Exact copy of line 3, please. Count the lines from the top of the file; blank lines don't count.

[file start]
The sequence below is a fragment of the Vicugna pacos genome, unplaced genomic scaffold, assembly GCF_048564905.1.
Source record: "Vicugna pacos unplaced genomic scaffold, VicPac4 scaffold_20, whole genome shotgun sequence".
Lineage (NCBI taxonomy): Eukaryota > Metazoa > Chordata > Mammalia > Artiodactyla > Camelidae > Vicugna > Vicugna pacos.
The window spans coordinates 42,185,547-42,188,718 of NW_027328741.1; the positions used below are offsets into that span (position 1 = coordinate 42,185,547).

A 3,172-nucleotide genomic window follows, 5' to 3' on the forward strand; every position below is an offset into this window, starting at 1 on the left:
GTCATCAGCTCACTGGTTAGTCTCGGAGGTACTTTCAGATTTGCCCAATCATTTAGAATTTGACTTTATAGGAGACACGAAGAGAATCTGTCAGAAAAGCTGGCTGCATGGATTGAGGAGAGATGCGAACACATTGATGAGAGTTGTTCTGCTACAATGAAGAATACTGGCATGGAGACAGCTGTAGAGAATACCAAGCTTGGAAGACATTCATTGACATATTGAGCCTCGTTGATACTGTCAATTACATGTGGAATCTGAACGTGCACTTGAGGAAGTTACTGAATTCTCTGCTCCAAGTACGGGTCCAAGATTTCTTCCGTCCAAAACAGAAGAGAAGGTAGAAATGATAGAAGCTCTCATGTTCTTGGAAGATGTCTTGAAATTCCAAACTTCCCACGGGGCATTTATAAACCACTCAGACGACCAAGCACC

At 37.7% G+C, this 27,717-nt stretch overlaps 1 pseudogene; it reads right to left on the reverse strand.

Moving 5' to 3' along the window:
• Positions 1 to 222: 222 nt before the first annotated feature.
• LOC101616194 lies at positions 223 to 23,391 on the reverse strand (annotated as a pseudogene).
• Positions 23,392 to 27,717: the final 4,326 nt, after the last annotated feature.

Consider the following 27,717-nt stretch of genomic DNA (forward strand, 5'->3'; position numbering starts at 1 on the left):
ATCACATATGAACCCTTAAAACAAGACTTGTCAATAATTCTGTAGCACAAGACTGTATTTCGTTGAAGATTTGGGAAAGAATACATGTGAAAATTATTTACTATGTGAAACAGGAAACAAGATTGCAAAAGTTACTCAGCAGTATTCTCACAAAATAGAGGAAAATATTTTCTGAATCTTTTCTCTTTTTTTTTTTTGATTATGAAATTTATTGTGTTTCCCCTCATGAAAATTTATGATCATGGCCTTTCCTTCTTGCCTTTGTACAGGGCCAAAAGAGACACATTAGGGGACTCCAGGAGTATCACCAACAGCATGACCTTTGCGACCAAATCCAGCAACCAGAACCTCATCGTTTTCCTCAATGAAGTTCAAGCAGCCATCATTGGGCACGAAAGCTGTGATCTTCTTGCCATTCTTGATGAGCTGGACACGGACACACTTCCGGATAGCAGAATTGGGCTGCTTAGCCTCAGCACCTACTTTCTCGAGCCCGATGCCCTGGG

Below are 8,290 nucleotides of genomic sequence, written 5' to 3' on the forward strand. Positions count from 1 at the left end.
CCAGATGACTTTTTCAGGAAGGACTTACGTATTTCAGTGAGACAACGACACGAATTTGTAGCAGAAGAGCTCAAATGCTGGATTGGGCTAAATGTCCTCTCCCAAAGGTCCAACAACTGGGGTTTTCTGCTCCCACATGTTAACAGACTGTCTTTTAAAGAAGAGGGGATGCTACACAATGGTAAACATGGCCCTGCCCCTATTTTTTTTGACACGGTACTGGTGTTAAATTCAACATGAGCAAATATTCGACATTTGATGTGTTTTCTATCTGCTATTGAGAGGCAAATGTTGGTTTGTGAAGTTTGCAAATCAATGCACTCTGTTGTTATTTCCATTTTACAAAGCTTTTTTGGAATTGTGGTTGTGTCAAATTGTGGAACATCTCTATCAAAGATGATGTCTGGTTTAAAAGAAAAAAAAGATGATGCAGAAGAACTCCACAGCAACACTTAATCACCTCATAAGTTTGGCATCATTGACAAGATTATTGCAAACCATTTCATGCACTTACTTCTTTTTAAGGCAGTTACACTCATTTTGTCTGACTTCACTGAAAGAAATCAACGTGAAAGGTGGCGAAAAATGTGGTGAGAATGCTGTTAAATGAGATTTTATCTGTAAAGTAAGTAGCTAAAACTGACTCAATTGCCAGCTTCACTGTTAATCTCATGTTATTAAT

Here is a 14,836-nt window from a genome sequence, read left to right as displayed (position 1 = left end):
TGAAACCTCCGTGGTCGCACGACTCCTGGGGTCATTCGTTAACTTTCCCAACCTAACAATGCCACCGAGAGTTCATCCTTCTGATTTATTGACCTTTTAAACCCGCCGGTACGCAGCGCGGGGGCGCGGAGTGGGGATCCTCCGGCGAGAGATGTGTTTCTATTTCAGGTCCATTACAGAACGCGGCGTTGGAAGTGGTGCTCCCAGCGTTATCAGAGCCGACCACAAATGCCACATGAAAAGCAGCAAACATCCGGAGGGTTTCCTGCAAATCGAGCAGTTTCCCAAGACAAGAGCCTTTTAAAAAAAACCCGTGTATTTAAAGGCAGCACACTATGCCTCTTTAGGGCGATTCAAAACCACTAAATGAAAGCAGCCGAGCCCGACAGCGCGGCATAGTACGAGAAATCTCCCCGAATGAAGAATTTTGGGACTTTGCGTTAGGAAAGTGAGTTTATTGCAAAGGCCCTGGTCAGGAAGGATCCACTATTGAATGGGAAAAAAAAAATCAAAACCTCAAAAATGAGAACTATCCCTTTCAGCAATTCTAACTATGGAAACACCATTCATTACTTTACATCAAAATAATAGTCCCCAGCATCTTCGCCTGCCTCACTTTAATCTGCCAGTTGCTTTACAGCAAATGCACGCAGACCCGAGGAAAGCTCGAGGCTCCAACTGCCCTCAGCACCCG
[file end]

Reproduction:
Lineage (NCBI taxonomy): Eukaryota > Metazoa > Chordata > Mammalia > Artiodactyla > Camelidae > Vicugna > Vicugna pacos.